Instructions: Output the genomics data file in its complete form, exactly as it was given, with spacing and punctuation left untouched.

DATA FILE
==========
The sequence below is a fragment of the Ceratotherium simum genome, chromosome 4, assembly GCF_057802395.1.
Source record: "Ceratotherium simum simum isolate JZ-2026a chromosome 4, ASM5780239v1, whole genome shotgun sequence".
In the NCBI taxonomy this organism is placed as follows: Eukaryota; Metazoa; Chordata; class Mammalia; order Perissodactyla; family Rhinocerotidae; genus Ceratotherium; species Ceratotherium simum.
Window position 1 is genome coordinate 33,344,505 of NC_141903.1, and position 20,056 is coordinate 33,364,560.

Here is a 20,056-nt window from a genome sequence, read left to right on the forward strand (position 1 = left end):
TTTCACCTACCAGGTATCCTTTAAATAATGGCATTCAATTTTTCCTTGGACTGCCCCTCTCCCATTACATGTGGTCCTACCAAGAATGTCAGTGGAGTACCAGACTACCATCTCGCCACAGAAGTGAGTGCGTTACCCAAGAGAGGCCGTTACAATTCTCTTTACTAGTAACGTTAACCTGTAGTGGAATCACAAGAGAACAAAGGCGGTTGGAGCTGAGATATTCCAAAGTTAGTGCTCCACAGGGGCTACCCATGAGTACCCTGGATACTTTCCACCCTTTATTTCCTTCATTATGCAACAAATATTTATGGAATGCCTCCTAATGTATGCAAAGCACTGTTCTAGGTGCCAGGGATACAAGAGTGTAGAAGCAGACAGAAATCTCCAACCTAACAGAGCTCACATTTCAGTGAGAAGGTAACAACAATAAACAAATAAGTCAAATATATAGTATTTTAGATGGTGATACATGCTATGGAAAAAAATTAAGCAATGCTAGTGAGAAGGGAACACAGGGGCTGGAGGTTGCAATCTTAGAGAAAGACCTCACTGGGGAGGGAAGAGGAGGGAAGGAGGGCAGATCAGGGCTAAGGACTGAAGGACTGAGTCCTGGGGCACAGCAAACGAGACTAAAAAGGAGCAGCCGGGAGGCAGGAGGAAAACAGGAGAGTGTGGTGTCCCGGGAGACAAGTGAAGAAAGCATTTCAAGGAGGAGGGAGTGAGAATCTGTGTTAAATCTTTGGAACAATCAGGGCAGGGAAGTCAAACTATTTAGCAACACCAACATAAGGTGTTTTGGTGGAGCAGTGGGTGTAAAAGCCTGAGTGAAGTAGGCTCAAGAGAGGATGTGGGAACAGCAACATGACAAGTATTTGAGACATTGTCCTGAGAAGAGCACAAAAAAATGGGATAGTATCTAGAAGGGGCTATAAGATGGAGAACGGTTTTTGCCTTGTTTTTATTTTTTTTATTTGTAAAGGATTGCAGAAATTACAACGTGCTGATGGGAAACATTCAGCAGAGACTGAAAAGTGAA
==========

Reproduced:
The sequence below is a fragment of the Ceratotherium simum genome, chromosome 4, assembly GCF_057802395.1.
Source record: "Ceratotherium simum simum isolate JZ-2026a chromosome 4, ASM5780239v1, whole genome shotgun sequence".
In the NCBI taxonomy this organism is placed as follows: Eukaryota; Metazoa; Chordata; class Mammalia; order Perissodactyla; family Rhinocerotidae; genus Ceratotherium; species Ceratotherium simum.
Window position 1 is genome coordinate 33,344,505 of NC_141903.1, and position 20,056 is coordinate 33,364,560.

Here is a 20,056-nt window from a genome sequence, read left to right on the forward strand (position 1 = left end):
TTTCACCTACCAGGTATCCTTTAAATAATGGCATTCAATTTTTCCTTGGACTGCCCCTCTCCCATTACATGTGGTCCTACCAAGAATGTCAGTGGAGTACCAGACTACCATCTCGCCACAGAAGTGAGTGCGTTACCCAAGAGAGGCCGTTACAATTCTCTTTACTAGTAACGTTAACCTGTAGTGGAATCACAAGAGAACAAAGGCGGTTGGAGCTGAGATATTCCAAAGTTAGTGCTCCACAGGGGCTACCCATGAGTACCCTGGATACTTTCCACCCTTTATTTCCTTCATTATGCAACAAATATTTATGGAATGCCTCCTAATGTATGCAAAGCACTGTTCTAGGTGCCAGGGATACAAGAGTGTAGAAGCAGACAGAAATCTCCAACCTAACAGAGCTCACATTTCAGTGAGAAGGTAACAACAATAAACAAATAAGTCAAATATATAGTATTTTAGATGGTGATACATGCTATGGAAAAAAATTAAGCAATGCTAGTGAGAAGGGAACACAGGGGCTGGAGGTTGCAATCTTAGAGAAAGACCTCACTGGGGAGGGAAGAGGAGGGAAGGAGGGCAGATCAGGGCTAAGGACTGAAGGACTGAGTCCTGGGGCACAGCAAACGAGACTAAAAAGGAGCAGCCGGGAGGCAGGAGGAAAACAGGAGAGTGTGGTGTCCCGGGAGACAAGTGAAGAAAGCATTTCAAGGAGGAGGGAGTGAGAATCTGTGTTAAATCTTTGGAACAATCAGGGCAGGGAAGTCAAACTATTTAGCAACACCAACATAAGGTGTTTTGGTGGAGCAGTGGGTGTAAAAGCCTGAGTGAAGTAGGCTCAAGAGAGGATGTGGGAACAGCAACATGACAAGTATTTGAGACATTGTCCTGAGAAGAGCACAAAAAAATGGGATAGTATCTAGAAGGGGCTATAAGATGGAGAACGGTTTTTGCCTTGTTTTTATTTTTTTTATTTGTAAAGGATTGCAGAAATTACAACGTGCTGATGGGAAACATTCAGCAGAGACTGAAAAGTGAA